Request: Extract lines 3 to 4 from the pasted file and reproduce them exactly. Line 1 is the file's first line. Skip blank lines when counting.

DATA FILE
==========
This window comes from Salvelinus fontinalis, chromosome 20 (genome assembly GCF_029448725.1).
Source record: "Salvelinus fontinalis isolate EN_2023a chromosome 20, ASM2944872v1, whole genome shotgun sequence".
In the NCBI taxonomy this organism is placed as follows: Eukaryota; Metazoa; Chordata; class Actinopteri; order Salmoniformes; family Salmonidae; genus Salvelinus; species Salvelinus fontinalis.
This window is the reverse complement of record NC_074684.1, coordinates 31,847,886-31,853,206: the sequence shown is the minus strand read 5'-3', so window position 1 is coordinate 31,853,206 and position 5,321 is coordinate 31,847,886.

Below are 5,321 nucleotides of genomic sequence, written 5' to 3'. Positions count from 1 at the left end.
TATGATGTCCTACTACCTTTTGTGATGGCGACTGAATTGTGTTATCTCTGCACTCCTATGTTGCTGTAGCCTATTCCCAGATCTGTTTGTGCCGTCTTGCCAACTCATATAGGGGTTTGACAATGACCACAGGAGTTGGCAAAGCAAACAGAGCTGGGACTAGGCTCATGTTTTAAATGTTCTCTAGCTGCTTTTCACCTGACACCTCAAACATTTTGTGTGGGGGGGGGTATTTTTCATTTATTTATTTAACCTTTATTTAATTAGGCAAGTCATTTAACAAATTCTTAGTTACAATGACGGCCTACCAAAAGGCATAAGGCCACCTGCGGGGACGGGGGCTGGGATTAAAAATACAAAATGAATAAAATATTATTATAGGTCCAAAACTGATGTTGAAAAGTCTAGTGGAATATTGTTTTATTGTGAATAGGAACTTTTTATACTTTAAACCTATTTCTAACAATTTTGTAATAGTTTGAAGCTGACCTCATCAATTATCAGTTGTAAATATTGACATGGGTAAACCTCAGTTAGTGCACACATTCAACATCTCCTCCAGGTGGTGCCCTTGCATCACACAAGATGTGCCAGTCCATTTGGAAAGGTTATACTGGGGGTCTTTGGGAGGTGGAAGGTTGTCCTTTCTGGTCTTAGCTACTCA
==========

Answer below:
In the NCBI taxonomy this organism is placed as follows: Eukaryota; Metazoa; Chordata; class Actinopteri; order Salmoniformes; family Salmonidae; genus Salvelinus; species Salvelinus fontinalis.
This window is the reverse complement of record NC_074684.1, coordinates 31,847,886-31,853,206: the sequence shown is the minus strand read 5'-3', so window position 1 is coordinate 31,853,206 and position 5,321 is coordinate 31,847,886.